As We See It

Preparing for collisions as Zappos moves Downtown

Chef Natalie Young at Eat.
Photo: Leila Navidi

Nearly three years after announcing plans to relocate from Green Valley to Downtown Las Vegas, Zappos is slated to start the crosstown move on September 9, with the first 200 employees settling into their new home in the former City Hall. The rest of the team—the building is equipped for 2,000 people—will follow over the course of the next month, with everyone in the building by mid-October, according to Zach Ware, who developed the Downtown campus for Zappos.

Ware says the most interesting thing about the campus isn’t high-tech work stations or some futuristic design, but rather how his team approached each decision, focusing form over function and how people actually use the spaces they work in. Walls have been knocked down; a roof deck has been added and parking has been reoriented so everyone will walk through the main plaza every single day, hopefully causing spontaneous interactions between people who might not see each other in a more traditional office environment.

“I think most people expected us to paint a giant logo on the south side of the building or build something huge and colorful in the plaza,” Ware says. “But those types of changes don't help employees collide … they just look pretty.”

Collision is something of a buzzword in the Zappos kingdom. And while staffers will “collide” with each other in the City Library-turned-bistro, the in-house coffee shop and the grassy courtyard on the western side of the building that’s a holdover from City Hall days, they’ll also be colliding with the neighborhood around them and the businesses in it.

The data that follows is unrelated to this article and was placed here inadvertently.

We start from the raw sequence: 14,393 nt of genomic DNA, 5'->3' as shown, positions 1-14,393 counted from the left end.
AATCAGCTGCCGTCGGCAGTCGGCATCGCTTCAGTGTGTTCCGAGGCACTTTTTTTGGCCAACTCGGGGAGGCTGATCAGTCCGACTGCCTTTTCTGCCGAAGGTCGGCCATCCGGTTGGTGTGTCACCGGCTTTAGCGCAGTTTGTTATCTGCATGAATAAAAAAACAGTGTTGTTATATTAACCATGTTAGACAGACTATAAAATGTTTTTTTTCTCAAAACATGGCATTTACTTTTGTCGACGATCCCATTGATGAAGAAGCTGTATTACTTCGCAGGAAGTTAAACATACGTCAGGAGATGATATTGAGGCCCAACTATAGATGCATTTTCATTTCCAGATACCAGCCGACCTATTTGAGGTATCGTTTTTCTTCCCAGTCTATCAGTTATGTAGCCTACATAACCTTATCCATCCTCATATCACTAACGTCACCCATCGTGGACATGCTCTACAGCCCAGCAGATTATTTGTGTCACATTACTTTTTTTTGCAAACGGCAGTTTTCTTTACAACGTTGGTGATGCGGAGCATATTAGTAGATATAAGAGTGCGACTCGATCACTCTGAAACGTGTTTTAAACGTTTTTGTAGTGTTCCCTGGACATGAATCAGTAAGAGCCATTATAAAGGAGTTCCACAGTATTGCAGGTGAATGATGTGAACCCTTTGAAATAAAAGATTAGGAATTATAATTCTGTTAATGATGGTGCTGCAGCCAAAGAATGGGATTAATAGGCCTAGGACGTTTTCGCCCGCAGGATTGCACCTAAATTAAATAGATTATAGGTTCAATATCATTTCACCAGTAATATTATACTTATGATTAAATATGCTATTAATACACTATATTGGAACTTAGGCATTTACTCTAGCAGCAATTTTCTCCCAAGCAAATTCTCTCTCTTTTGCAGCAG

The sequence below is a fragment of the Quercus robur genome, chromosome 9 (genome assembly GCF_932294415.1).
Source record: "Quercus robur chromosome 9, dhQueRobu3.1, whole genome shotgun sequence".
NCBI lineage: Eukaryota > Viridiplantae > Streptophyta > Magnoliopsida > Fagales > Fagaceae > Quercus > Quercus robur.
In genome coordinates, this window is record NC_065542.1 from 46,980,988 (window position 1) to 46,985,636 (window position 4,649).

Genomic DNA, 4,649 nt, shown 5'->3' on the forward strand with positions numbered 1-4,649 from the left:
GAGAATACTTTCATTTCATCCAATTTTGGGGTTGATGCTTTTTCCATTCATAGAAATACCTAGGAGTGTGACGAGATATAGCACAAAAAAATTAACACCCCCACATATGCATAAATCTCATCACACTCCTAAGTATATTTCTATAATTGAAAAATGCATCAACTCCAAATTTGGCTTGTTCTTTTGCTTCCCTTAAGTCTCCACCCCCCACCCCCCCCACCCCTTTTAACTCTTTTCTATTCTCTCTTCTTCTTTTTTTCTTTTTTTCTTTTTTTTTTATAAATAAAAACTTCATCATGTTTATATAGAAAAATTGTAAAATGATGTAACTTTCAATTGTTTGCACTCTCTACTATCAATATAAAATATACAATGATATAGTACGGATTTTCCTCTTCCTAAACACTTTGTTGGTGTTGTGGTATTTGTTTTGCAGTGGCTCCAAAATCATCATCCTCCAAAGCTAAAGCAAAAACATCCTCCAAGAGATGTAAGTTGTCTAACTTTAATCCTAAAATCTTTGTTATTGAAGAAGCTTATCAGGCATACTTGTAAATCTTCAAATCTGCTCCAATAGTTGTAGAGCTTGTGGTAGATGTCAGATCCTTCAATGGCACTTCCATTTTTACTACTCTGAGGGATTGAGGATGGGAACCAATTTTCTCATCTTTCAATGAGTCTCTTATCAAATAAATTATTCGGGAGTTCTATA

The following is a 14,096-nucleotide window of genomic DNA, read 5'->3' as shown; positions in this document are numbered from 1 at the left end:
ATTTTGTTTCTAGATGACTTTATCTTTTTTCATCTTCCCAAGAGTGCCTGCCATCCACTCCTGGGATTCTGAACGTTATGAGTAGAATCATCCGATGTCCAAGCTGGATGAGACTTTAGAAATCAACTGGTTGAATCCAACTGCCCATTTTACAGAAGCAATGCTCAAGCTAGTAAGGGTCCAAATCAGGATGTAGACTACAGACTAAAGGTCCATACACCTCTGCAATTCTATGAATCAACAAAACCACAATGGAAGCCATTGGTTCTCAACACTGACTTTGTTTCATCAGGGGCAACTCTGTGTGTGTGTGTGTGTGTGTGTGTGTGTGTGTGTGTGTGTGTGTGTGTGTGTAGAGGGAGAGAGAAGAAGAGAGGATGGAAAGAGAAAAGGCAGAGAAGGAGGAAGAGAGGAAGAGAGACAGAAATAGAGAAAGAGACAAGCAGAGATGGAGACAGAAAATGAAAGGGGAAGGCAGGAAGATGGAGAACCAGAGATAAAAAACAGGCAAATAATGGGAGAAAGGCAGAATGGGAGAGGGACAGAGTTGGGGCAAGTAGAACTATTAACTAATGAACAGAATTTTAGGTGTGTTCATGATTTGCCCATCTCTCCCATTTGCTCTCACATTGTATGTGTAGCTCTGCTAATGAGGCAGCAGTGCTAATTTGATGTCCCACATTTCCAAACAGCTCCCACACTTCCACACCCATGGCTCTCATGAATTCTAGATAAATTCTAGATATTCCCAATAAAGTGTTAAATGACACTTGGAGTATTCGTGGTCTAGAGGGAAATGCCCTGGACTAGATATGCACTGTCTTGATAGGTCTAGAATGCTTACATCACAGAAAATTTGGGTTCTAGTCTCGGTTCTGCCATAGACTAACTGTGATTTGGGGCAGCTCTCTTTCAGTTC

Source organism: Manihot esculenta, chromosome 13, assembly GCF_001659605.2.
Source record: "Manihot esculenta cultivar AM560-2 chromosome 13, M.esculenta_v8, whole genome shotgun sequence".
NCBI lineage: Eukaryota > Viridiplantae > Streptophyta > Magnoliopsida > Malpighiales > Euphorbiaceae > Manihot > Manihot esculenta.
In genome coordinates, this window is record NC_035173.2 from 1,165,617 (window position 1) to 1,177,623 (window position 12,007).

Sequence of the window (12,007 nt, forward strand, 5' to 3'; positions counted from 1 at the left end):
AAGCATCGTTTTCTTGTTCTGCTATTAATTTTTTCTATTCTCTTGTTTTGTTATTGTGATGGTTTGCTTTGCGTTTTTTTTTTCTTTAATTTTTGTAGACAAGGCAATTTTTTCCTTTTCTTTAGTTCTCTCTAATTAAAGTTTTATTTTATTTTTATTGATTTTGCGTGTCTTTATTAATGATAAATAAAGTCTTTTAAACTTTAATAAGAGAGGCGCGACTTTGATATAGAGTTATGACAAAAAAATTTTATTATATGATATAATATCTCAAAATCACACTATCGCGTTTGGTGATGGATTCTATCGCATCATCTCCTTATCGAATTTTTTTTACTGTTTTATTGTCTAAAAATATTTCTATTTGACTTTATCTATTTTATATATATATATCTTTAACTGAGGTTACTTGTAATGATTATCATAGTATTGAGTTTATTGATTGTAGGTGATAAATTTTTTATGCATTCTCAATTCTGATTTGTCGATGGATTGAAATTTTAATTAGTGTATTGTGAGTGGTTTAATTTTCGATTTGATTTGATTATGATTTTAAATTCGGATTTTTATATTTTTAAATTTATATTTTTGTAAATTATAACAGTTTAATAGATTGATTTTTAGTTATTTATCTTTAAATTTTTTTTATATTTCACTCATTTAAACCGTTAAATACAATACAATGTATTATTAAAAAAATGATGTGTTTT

“We’re actually very excited,” says La Comida’s Rafael Ramirez of the Zappos move and the business it’s likely to bring to the months-old Mexican restaurant opened in partnership with Tony Hsieh’s Downtown Project. Ramirez adds that staffing correctly will be key, feeling it out to adjust to the rhythms of busier weekday afternoons and figuring out which dishes can be made quickly, so workers grabbing a quick lunch can be in and out fast. “Our biggest problem is we’re too small. We can’t fit everybody,” says La Comida host and mascot John O’Donnell.

Le Thai has done well Downtown, thanks to the hard work of Dan Coughlin.

It’s a problem echoed at popular neighboring restaurants Eat and Le Thai. “We’re crazy busy already,” says Eat chef and co-owner Natalie Young, adding that she has no intentions of expanding the hours or space to accommodate the new crowd. “Obviously, we’ll have to order more food,” she says, “[But] we do about 200 covers a day, so there’s not a lot more that we can do.”

At Le Thai, chef/owner Dan Coughlin says the restaurant is also close to capacity during lunch and dinner, though he expects a late-afternoon bump, when the fast-paced curry and noodle joint sometimes finds a couple quiet hours. “You can’t take 1,500 people lightly,” Coughlin says. “We’ll be able to handle it because we’re two years deep already.”

That experience means he knows how much food to stock, how many servers to schedule and when to tell regulars to just come back later. “[When Le Thai first opened] I would have to run to Costco midday because we were out [of something],” Coughlin remembers. “It took a while to get a grip on how many cases of chicken we really needed.”

Getting a grip on the Downtown crowd—and how much chicken, mole or grits they eat—might take a little adjusting, but Young is looking forward to seeing Zappos employees find their place in their new urban neighborhood. “We have all walks of life that come to Eat,” she says. “Once you cross that threshold, everyone is the same.”

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